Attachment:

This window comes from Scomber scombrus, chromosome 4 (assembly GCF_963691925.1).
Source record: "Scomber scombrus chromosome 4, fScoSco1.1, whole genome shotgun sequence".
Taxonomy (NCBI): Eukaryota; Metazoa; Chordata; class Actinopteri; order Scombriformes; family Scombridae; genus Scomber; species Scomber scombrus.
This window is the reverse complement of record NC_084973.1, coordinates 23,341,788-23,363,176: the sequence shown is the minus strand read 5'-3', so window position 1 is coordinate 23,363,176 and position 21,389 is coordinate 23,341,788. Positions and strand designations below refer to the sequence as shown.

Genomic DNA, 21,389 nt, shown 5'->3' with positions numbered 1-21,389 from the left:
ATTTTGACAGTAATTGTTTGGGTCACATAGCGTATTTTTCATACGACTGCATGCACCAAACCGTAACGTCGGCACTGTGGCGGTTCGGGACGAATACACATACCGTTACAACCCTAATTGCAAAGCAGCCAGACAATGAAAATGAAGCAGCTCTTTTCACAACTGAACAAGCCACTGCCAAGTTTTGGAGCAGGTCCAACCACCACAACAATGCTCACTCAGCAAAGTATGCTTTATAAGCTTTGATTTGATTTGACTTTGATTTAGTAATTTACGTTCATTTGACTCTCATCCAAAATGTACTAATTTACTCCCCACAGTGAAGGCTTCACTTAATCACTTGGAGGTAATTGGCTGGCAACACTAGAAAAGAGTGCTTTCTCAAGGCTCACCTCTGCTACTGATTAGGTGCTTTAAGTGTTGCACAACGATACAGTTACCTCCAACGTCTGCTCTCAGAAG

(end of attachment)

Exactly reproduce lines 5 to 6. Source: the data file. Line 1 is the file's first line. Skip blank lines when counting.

Genomic DNA, 21,389 nt, shown 5'->3' with positions numbered 1-21,389 from the left:
ATTTTGACAGTAATTGTTTGGGTCACATAGCGTATTTTTCATACGACTGCATGCACCAAACCGTAACGTCGGCACTGTGGCGGTTCGGGACGAATACACATACCGTTACAACCCTAATTGCAAAGCAGCCAGACAATGAAAATGAAGCAGCTCTTTTCACAACTGAACAAGCCACTGCCAAGTTTTGGAGCAGGTCCAACCACCACAACAATGCTCACTCAGCAAAGTATGCTTTATAAGCTTTGATTTGATTTGACTTTGATTTAGTAATTTACGTTCATTTGACTCTCATCCAAAATGTACTAATTTACTCCCCACAGTGAAGGCTTCACTTAATCACTTGGAGGTAATTGGCTGGCAACACTAGAAAAGAGTGCTTTCTCAAGGCTCACCTCTGCTACTGATTAGGTGCTTTAAGTGTTGCACAACGATACAGTTACCTCCAACGTCTGCTCTCAGAAG